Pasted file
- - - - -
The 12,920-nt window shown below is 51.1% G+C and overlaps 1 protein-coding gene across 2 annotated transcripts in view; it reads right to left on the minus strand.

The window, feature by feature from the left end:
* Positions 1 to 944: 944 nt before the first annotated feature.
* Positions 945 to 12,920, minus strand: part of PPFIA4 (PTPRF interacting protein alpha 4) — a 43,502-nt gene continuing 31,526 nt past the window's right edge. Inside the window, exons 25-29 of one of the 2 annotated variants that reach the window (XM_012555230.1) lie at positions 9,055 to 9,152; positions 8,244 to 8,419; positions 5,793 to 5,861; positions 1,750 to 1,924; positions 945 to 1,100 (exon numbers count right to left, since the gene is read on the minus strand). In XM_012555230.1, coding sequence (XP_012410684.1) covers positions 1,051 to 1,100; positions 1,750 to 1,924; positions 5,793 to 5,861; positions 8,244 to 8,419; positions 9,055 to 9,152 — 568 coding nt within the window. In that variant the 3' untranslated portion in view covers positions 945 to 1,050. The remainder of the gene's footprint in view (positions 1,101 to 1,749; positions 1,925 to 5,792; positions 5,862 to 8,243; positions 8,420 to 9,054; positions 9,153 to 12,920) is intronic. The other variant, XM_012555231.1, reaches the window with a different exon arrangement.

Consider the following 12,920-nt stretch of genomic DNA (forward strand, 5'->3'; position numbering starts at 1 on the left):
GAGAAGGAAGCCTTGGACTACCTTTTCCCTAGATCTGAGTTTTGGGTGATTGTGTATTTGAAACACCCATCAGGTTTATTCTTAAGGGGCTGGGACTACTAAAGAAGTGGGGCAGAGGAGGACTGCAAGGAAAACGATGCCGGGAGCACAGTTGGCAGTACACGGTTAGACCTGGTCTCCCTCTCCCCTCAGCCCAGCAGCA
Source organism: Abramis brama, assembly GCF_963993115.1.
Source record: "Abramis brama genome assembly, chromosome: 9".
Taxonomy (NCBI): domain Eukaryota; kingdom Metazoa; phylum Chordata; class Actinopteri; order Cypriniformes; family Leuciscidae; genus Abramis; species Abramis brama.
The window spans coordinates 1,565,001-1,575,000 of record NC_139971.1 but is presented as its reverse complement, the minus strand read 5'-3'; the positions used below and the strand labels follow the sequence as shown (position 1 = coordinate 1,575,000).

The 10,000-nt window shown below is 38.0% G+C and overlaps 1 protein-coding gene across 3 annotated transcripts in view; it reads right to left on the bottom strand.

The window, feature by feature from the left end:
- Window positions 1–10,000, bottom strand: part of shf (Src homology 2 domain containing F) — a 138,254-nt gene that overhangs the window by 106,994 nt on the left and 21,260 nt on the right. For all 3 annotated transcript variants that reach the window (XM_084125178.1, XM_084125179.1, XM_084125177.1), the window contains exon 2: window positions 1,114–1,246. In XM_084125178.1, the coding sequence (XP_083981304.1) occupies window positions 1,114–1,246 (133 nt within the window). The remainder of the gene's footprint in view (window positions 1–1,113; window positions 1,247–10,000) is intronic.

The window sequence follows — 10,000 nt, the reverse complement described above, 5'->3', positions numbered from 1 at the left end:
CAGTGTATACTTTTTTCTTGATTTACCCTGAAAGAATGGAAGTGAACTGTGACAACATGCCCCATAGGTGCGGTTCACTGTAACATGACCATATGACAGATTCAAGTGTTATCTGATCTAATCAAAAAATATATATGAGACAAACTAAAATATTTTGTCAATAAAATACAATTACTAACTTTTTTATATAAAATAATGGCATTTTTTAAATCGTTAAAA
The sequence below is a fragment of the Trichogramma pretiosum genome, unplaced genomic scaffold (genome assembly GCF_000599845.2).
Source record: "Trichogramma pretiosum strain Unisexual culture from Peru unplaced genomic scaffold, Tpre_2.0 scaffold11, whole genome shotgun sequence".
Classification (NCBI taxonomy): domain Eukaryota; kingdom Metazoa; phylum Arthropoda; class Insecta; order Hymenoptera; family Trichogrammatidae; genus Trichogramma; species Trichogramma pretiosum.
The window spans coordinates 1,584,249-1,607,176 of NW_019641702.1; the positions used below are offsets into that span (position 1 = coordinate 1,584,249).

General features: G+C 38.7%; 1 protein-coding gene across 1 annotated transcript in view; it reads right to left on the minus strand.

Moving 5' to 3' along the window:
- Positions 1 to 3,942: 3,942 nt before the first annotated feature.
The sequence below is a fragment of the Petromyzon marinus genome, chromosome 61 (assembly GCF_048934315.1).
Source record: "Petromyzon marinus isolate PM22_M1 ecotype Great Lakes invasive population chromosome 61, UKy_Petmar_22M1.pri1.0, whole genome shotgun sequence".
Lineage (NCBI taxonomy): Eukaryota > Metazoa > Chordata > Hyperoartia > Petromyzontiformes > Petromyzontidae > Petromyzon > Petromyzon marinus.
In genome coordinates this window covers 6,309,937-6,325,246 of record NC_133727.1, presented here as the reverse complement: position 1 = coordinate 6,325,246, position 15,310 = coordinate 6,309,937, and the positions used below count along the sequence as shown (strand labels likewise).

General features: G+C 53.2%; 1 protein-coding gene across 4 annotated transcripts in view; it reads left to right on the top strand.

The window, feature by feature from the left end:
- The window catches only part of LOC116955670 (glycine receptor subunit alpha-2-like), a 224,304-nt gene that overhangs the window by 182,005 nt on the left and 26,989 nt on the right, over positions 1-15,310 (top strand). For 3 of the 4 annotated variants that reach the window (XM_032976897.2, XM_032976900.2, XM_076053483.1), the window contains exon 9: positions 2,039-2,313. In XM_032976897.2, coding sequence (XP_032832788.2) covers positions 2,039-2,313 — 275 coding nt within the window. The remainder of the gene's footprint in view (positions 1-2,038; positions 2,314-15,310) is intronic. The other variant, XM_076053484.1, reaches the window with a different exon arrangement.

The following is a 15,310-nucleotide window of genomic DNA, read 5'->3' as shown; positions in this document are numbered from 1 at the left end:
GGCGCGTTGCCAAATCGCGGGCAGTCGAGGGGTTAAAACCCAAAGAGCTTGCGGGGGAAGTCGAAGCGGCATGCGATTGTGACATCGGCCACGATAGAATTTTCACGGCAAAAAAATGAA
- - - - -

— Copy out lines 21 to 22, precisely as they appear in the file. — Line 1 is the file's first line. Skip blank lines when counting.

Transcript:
Moving 5' to 3' along the window:
- Positions 1 to 3,942: 3,942 nt before the first annotated feature.